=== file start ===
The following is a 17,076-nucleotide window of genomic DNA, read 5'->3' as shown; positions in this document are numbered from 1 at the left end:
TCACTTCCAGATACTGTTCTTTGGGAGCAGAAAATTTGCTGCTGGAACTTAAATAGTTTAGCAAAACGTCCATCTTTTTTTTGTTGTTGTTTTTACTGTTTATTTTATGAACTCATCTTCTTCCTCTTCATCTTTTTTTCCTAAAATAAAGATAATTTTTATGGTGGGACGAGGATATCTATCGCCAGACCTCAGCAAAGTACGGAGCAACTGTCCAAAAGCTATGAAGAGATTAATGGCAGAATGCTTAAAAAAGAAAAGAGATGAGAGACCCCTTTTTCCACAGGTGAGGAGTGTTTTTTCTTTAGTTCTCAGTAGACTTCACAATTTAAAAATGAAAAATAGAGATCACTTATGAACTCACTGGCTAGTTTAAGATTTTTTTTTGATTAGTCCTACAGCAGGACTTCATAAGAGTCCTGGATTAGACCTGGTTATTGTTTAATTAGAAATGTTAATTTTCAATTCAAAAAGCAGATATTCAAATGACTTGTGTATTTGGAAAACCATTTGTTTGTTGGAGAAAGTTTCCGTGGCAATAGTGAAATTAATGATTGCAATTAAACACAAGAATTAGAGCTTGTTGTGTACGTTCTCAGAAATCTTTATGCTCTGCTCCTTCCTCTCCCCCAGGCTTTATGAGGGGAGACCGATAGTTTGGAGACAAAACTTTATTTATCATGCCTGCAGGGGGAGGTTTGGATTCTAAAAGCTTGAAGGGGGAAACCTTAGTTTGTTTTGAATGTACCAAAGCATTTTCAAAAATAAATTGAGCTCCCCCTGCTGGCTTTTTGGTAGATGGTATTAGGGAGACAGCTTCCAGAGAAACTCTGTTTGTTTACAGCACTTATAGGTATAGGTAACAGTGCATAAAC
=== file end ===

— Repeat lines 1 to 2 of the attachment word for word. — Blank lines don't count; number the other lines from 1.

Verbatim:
The following is a 17,076-nucleotide window of genomic DNA, read 5'->3' as shown; positions in this document are numbered from 1 at the left end:
TCACTTCCAGATACTGTTCTTTGGGAGCAGAAAATTTGCTGCTGGAACTTAAATAGTTTAGCAAAACGTCCATCTTTTTTTTGTTGTTGTTTTTACTGTTTATTTTATGAACTCATCTTCTTCCTCTTCATCTTTTTTTCCTAAAATAAAGATAATTTTTATGGTGGGACGAGGATATCTATCGCCAGACCTCAGCAAAGTACGGAGCAACTGTCCAAAAGCTATGAAGAGATTAATGGCAGAATGCTTAAAAAAGAAAAGAGATGAGAGACCCCTTTTTCCACAGGTGAGGAGTGTTTTTTCTTTAGTTCTCAGTAGACTTCACAATTTAAAAATGAAAAATAGAGATCACTTATGAACTCACTGGCTAGTTTAAGATTTTTTTTTGATTAGTCCTACAGCAGGACTTCATAAGAGTCCTGGATTAGACCTGGTTATTGTTTAATTAGAAATGTTAATTTTCAATTCAAAAAGCAGATATTCAAATGACTTGTGTATTTGGAAAACCATTTGTTTGTTGGAGAAAGTTTCCGTGGCAATAGTGAAATTAATGATTGCAATTAAACACAAGAATTAGAGCTTGTTGTGTACGTTCTCAGAAATCTTTATGCTCTGCTCCTTCCTCTCCCCCAGGCTTTATGAGGGGAGACCGATAGTTTGGAGACAAAACTTTATTTATCATGCCTGCAGGGGGAGGTTTGGATTCTAAAAGCTTGAAGGGGGAAACCTTAGTTTGTTTTGAATGTACCAAAGCATTTTCAAAAATAAATTGAGCTCCCCCTGCTGGCTTTTTGGTAGATGGTATTAGGGAGACAGCTTCCAGAGAAACTCTGTTTGTTTACAGCACTTATAGGTATAGGTAACAGTGCATAAAC